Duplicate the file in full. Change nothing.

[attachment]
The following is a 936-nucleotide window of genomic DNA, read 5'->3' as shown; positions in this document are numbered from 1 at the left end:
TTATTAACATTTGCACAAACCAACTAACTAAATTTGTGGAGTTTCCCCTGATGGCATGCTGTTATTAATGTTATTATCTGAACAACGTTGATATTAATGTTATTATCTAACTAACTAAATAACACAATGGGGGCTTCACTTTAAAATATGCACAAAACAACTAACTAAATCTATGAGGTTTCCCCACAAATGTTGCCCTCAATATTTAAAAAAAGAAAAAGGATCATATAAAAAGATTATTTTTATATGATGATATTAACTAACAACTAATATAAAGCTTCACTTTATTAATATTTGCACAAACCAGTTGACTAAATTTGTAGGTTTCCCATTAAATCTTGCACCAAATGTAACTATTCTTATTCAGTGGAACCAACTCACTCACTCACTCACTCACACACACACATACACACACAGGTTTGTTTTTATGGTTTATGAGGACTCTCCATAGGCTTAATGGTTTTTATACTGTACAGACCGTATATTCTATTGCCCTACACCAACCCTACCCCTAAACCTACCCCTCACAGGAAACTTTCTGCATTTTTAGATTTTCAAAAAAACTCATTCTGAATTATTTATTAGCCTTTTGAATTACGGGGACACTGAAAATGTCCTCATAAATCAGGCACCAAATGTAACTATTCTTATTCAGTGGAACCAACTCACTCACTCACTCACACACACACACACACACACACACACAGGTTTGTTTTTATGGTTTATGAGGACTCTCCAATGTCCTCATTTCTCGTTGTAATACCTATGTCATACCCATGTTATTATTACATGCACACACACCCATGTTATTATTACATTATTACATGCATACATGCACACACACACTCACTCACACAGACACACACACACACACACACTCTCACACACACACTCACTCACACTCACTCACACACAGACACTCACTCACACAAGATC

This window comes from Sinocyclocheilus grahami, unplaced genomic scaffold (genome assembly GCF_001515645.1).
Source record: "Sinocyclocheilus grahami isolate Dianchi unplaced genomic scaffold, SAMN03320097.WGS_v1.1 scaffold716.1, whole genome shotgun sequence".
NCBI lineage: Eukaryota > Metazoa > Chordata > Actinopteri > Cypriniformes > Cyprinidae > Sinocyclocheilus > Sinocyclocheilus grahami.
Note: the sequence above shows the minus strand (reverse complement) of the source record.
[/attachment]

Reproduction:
The following is a 936-nucleotide window of genomic DNA, read 5'->3' as shown; positions in this document are numbered from 1 at the left end:
TTATTAACATTTGCACAAACCAACTAACTAAATTTGTGGAGTTTCCCCTGATGGCATGCTGTTATTAATGTTATTATCTGAACAACGTTGATATTAATGTTATTATCTAACTAACTAAATAACACAATGGGGGCTTCACTTTAAAATATGCACAAAACAACTAACTAAATCTATGAGGTTTCCCCACAAATGTTGCCCTCAATATTTAAAAAAAGAAAAAGGATCATATAAAAAGATTATTTTTATATGATGATATTAACTAACAACTAATATAAAGCTTCACTTTATTAATATTTGCACAAACCAGTTGACTAAATTTGTAGGTTTCCCATTAAATCTTGCACCAAATGTAACTATTCTTATTCAGTGGAACCAACTCACTCACTCACTCACTCACACACACACATACACACACAGGTTTGTTTTTATGGTTTATGAGGACTCTCCATAGGCTTAATGGTTTTTATACTGTACAGACCGTATATTCTATTGCCCTACACCAACCCTACCCCTAAACCTACCCCTCACAGGAAACTTTCTGCATTTTTAGATTTTCAAAAAAACTCATTCTGAATTATTTATTAGCCTTTTGAATTACGGGGACACTGAAAATGTCCTCATAAATCAGGCACCAAATGTAACTATTCTTATTCAGTGGAACCAACTCACTCACTCACTCACACACACACACACACACACACACACAGGTTTGTTTTTATGGTTTATGAGGACTCTCCAATGTCCTCATTTCTCGTTGTAATACCTATGTCATACCCATGTTATTATTACATGCACACACACCCATGTTATTATTACATTATTACATGCATACATGCACACACACACTCACTCACACAGACACACACACACACACACACTCTCACACACACACTCACTCACACTCACTCACACACAGACACTCACTCACACAAGATC

This window comes from Sinocyclocheilus grahami, unplaced genomic scaffold (genome assembly GCF_001515645.1).
Source record: "Sinocyclocheilus grahami isolate Dianchi unplaced genomic scaffold, SAMN03320097.WGS_v1.1 scaffold716.1, whole genome shotgun sequence".
NCBI lineage: Eukaryota > Metazoa > Chordata > Actinopteri > Cypriniformes > Cyprinidae > Sinocyclocheilus > Sinocyclocheilus grahami.
Note: the sequence above shows the minus strand (reverse complement) of the source record.